#Personal Stories

Tribal Girl Goes From Athlete To Village Leader

Tribal Girl Becomes Village Leader
Bhagyashree Lekami was focused on entering the sports profession until the people in her village made her head of the panchayat. Now she tries to ensure her village progresses, from winning workers’ confidence to busting vaccine hesitancy.

I was a young tribal girl in a naxal-infested area of Maharashtra – Koti village of the Gadchiroli district.

My father was a school teacher and the only earning member in my family.

Of course he could afford the education of my elder brother only.

So I studied in an ashram school meant for the underprivileged.

That’s where I was introduced to sports.

I was blowing punches during my boxing practice when my village mukhiya (chief) called.

I assumed he was calling just to see how I was. So I was totally shocked when he said I was the gram sabha’s unanimous choice as the sarpanch (panchayat head).

For a young tribal girl this was a big deal.

Most people didn’t have the necessary qualifications or education. So I was their obvious choice.

Only a few months earlier – it was January 2019 –  I’d mustered the courage to tell my parents that I wanted to pursue a career in sports and joined a physical education course in the Chandrapur district.

I’d even cut my hair short to prove my point.

Sports made me feel confident and empowered.

I found a way to express myself.

But when you have a difficult childhood, you know the challenges people face.

So I thought I could use this opportunity to help them.

Becoming the sarpanch meant giving up sports and returning to my village. The choice was between my dreams and the dreams of my people. It was not at all easy to decide.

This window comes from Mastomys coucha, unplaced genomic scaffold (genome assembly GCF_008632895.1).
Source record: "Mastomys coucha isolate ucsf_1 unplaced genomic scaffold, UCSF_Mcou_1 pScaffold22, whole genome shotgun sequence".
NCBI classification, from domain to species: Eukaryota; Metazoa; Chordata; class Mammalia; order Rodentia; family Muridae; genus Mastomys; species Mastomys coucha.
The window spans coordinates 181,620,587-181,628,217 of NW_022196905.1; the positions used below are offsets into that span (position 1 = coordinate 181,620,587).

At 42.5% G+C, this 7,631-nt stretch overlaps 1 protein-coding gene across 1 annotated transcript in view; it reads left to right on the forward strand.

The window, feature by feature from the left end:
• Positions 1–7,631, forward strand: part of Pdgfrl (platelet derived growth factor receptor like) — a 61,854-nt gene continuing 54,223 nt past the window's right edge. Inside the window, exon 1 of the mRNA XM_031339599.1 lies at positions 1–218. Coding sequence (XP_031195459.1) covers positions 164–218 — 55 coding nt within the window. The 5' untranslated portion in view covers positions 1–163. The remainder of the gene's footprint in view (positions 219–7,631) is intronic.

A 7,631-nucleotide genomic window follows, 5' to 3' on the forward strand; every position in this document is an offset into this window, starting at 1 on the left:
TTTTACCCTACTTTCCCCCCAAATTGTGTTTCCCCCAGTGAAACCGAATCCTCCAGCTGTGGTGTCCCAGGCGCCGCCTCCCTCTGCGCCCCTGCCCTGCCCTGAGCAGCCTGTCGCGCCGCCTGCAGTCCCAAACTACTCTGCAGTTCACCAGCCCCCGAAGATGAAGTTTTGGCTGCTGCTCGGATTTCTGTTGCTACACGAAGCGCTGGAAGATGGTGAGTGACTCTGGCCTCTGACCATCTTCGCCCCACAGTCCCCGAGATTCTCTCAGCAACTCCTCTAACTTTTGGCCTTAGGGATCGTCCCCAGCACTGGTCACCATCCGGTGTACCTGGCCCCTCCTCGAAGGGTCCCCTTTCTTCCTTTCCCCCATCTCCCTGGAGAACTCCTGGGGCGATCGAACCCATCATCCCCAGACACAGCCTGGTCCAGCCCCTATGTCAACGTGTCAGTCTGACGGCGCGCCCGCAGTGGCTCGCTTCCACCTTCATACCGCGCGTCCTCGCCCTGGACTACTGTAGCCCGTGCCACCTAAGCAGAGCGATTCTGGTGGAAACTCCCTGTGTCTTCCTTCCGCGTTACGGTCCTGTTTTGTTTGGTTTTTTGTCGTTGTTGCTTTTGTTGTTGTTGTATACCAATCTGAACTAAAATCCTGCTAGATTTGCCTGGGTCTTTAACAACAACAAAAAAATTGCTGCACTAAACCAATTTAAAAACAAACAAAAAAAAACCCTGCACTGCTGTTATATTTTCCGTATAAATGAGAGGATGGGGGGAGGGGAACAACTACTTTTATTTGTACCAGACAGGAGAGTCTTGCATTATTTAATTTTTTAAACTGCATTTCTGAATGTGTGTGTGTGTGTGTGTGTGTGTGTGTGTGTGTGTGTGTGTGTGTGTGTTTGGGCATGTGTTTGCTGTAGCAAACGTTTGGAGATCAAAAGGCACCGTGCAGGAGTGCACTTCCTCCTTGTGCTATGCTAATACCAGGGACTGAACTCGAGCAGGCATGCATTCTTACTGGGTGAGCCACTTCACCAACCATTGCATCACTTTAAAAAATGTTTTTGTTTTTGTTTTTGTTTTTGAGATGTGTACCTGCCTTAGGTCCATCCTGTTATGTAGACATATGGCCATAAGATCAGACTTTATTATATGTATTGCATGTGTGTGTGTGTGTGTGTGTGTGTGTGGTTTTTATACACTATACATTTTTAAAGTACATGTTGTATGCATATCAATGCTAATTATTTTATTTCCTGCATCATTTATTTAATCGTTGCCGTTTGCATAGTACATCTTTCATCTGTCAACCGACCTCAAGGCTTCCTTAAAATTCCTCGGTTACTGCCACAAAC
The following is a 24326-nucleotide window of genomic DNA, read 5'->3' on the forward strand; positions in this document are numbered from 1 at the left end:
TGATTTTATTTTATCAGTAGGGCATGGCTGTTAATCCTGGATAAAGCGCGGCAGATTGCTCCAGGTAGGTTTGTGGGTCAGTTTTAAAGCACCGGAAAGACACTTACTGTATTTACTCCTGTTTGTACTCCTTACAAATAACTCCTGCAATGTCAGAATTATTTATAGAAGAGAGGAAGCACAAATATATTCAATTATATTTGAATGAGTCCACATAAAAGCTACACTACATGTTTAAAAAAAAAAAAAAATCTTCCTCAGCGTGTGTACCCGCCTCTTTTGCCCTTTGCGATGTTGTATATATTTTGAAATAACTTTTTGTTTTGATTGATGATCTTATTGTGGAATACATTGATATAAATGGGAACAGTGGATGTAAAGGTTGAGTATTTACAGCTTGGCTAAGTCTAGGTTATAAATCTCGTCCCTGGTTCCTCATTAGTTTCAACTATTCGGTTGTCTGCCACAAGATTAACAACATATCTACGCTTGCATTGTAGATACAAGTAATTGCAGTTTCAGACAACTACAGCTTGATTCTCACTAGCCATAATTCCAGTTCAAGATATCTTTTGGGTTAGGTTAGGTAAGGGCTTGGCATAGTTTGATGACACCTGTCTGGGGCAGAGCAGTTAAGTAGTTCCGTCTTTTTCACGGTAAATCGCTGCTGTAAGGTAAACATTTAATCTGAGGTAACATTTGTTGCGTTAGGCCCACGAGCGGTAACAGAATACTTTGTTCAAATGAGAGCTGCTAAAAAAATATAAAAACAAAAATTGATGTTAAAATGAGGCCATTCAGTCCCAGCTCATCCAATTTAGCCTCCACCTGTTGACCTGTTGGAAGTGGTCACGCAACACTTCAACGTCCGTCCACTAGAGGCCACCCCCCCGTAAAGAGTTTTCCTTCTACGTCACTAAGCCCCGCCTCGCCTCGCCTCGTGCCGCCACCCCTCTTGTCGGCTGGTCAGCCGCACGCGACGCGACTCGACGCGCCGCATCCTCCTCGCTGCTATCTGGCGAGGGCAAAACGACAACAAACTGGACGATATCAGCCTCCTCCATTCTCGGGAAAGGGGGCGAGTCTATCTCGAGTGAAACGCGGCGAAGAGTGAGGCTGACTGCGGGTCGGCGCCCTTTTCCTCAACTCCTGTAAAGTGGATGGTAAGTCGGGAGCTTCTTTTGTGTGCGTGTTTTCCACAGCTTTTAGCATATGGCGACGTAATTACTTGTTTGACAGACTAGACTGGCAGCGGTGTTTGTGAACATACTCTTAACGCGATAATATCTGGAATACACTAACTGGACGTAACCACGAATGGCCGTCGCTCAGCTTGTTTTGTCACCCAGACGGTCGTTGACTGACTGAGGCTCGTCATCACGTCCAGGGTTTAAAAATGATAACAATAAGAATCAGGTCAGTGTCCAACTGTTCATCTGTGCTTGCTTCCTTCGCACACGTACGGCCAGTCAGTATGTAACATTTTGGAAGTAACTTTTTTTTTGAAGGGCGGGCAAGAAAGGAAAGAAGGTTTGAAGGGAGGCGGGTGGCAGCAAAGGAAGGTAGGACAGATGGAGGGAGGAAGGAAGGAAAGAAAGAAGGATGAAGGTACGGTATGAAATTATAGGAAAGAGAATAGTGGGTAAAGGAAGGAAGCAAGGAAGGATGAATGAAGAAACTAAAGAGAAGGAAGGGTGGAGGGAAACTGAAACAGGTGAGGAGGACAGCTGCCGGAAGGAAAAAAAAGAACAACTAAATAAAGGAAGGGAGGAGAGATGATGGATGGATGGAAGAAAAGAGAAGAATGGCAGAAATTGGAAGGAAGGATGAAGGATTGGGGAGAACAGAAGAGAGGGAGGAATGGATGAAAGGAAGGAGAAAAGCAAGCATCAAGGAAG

But I finally chose my people over my dreams.

When I went to submit my nomination form, the official threw it in my face, saying there was an age discrepancy – I was a fortnight short of turning 21, the minimum age for the post.

Tribal Girl Becomes Village Leader

But thankfully the tehsildar intervened and I became the sarpanch of the Koti panchayat in March 2019.

After assuming office, most of the workers in my village didn’t take me or my work seriously – they were much older than me, some even of my father’s age.

But applying the teamwork technique I learned in sports, I walked shoulder-to-shoulder without any hierarchy and gained their confidence.

For instance, kurma ghar (period home) is common here – a mud structure for women to stay in during menstruation. It often lacks basic facilities, like water, meaning unhygienic sanitation.

As health and hygiene are my priority, I distributed sanitary pads for free every month and educated the women on proper disposal. A government scheme helped us set up proper facilities to ensure hygiene.

But a bigger health concern awaited me. The pandemic!

This was only a year after I became the sarpanch. At first I struggled. We had to work hard to bust myths and misinformation. When villagers were skeptical of vaccines, I urged my parents to take the shots. It helped and the others followed.

Now we’re laying roads and starting work for piped water supply.

With about two years left as the sarpanch, I go around on my bike, pushing myself to do as much as I can for my people.

I was even chosen as a Tribal Leadership Fellow for the Tata Group, which gave me a chance to learn from other leaders. I’m inspired.

But sports or politics?

I’ve not decided yet. I’ve enrolled for a master’s in physical education. But life’s full of surprises. One call changed my life, so who knows what will happen next.

One thing, though, is certain. I’ll keep working for the people in my own capacity.

This story first appeared on Village Square, and is part of a series in the run-up to National Girl Child  Day, Jan 24, 2023, to highlight inspiring stories about the girls of rural India.

 

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